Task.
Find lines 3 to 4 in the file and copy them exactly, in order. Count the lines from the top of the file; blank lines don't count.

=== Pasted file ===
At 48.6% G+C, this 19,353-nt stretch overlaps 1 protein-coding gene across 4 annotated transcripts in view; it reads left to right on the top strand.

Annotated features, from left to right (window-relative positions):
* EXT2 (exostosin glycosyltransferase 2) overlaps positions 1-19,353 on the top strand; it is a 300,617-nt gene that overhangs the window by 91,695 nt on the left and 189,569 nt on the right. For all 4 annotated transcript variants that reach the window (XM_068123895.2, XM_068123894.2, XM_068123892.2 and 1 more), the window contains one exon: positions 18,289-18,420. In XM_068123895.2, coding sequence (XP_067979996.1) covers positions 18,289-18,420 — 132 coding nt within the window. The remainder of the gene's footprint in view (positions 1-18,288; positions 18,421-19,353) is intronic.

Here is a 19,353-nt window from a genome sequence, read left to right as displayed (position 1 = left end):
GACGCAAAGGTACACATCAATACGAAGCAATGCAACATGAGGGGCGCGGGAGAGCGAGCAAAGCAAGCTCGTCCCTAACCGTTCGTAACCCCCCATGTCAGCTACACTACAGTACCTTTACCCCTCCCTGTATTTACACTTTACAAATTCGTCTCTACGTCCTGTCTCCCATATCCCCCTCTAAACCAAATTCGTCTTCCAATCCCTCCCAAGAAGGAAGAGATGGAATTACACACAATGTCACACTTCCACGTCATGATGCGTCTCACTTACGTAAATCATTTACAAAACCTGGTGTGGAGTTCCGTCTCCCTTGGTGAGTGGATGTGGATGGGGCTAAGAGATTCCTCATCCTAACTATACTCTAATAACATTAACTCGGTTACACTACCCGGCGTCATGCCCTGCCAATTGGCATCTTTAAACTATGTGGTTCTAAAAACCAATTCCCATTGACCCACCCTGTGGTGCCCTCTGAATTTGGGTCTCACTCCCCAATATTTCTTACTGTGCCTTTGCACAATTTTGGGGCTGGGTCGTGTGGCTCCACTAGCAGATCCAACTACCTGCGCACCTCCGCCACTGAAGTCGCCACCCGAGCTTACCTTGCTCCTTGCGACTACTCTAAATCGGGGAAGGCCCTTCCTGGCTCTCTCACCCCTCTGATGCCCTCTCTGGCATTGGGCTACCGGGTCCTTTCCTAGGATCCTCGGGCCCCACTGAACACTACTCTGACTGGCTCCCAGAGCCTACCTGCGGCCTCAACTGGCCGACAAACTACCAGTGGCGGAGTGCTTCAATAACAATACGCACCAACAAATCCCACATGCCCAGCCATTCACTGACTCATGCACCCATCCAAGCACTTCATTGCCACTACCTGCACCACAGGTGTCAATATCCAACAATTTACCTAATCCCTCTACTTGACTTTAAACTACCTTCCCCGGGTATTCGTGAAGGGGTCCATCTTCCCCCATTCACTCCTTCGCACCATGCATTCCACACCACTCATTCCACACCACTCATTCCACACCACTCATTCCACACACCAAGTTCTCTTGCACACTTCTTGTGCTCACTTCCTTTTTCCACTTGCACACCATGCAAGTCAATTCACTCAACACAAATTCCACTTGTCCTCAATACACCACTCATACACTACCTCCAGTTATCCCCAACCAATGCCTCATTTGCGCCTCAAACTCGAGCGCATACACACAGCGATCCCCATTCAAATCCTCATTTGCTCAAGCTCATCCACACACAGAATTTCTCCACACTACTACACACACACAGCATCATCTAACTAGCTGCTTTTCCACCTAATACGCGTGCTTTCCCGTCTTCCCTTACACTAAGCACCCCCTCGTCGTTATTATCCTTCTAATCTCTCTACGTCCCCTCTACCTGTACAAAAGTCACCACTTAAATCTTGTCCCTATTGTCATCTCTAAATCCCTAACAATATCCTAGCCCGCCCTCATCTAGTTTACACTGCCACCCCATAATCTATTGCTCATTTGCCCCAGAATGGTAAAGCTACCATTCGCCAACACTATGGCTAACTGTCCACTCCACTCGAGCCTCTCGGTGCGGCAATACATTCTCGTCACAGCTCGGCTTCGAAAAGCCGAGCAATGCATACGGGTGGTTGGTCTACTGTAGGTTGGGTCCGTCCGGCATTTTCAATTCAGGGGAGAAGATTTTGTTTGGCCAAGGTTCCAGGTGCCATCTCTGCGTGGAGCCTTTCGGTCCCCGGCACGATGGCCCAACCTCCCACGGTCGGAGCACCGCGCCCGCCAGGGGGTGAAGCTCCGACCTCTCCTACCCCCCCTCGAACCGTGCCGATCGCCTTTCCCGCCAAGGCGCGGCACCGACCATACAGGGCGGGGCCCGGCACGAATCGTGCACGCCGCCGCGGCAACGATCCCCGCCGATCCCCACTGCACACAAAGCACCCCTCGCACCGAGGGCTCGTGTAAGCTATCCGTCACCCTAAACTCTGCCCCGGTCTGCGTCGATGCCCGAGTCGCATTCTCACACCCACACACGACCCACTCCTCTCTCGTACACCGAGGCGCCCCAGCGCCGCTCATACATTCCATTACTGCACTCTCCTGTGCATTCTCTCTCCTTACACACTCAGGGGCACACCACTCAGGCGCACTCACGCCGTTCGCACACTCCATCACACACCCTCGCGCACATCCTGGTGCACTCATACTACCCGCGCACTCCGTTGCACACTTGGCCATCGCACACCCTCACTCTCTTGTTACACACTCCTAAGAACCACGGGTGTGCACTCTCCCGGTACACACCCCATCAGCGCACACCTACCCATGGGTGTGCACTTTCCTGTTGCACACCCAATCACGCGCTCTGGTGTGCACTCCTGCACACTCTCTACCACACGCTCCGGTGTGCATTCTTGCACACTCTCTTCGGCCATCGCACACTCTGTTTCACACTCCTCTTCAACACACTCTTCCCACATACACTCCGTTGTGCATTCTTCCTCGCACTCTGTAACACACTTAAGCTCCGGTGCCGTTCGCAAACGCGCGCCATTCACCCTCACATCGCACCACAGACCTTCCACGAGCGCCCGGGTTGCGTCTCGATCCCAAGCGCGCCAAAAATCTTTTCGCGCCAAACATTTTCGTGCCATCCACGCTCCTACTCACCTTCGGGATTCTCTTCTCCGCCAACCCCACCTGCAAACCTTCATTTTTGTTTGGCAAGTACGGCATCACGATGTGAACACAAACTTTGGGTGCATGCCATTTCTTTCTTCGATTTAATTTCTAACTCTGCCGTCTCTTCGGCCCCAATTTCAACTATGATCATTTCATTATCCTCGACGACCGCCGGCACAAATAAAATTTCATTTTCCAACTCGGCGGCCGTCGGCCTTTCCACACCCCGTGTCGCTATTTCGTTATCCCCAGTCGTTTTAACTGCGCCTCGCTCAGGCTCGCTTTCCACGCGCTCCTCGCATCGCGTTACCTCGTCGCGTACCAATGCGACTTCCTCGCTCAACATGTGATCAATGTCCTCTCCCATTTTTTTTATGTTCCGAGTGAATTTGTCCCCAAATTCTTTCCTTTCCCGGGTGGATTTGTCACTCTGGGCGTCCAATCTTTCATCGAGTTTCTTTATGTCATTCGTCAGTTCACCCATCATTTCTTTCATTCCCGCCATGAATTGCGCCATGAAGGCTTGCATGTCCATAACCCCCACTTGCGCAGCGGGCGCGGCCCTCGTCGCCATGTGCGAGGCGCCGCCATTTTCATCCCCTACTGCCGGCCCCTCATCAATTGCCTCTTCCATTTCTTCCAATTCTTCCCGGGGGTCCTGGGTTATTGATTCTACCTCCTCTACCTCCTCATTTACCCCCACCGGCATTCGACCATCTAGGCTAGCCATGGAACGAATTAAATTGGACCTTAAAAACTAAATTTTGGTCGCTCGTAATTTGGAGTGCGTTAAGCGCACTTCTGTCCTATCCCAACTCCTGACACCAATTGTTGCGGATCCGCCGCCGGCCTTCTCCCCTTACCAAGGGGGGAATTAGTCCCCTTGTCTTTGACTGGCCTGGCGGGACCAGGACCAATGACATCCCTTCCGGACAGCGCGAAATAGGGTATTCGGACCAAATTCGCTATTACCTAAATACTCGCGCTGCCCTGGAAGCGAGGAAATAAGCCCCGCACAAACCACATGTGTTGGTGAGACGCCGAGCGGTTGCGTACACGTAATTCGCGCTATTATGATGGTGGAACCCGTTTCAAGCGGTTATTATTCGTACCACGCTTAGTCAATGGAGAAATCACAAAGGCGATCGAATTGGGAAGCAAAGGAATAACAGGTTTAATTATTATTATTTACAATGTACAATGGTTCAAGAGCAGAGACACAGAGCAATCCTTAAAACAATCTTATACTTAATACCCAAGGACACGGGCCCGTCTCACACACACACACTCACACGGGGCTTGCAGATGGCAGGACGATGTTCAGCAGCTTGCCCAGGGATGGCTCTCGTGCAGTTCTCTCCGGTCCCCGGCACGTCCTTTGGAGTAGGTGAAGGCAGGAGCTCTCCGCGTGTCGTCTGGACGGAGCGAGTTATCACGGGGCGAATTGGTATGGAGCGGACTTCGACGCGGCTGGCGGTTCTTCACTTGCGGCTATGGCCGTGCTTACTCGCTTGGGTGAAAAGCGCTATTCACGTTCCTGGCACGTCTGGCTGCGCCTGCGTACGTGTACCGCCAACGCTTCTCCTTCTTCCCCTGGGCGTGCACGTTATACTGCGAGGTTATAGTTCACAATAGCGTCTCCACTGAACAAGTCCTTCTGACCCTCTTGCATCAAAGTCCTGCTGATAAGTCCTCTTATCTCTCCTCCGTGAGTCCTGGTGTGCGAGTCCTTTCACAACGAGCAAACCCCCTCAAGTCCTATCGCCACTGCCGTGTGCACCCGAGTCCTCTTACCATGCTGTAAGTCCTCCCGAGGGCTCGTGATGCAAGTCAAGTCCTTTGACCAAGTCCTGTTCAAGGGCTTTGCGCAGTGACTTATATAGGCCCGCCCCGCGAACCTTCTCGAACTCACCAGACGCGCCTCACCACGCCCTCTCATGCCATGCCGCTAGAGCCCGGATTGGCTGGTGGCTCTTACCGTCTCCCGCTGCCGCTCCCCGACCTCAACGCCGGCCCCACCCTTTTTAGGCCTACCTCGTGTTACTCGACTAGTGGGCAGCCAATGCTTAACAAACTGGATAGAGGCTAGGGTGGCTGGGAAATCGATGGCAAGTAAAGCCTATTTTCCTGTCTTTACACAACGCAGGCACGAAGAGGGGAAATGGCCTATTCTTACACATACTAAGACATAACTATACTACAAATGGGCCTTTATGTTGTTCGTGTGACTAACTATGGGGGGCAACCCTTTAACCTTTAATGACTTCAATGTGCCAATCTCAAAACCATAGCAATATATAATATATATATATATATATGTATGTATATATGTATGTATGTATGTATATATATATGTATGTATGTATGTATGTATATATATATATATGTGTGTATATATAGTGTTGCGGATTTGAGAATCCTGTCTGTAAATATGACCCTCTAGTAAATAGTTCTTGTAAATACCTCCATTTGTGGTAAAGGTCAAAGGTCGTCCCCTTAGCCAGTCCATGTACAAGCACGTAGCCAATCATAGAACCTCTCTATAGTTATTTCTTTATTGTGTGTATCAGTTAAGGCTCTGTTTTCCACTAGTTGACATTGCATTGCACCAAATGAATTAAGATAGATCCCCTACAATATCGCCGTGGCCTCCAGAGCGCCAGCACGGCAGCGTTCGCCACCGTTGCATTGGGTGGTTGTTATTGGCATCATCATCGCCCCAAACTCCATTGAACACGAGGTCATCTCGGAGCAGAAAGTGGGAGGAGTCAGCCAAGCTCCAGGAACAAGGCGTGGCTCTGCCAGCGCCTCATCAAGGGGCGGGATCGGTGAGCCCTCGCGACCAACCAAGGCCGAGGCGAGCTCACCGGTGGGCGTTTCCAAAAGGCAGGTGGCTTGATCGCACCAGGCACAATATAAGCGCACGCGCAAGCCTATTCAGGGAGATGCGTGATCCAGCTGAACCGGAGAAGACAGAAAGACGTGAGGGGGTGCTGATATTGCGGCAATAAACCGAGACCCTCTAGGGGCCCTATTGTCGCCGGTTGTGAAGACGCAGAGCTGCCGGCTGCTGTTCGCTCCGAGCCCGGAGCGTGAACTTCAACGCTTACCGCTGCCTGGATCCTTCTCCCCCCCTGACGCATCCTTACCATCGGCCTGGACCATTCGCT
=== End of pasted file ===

* EXT2 (exostosin glycosyltransferase 2) overlaps positions 1-19,353 on the top strand; it is a 300,617-nt gene that overhangs the window by 91,695 nt on the left and 189,569 nt on the right. For all 4 annotated transcript variants that reach the window (XM_068123895.2, XM_068123894.2, XM_068123892.2 and 1 more), the window contains one exon: positions 18,289-18,420. In XM_068123895.2, coding sequence (XP_067979996.1) covers positions 18,289-18,420 — 132 coding nt within the window. The remainder of the gene's footprint in view (positions 1-18,288; positions 18,421-19,353) is intronic.

Here is a 19,353-nt window from a genome sequence, read left to right as displayed (position 1 = left end):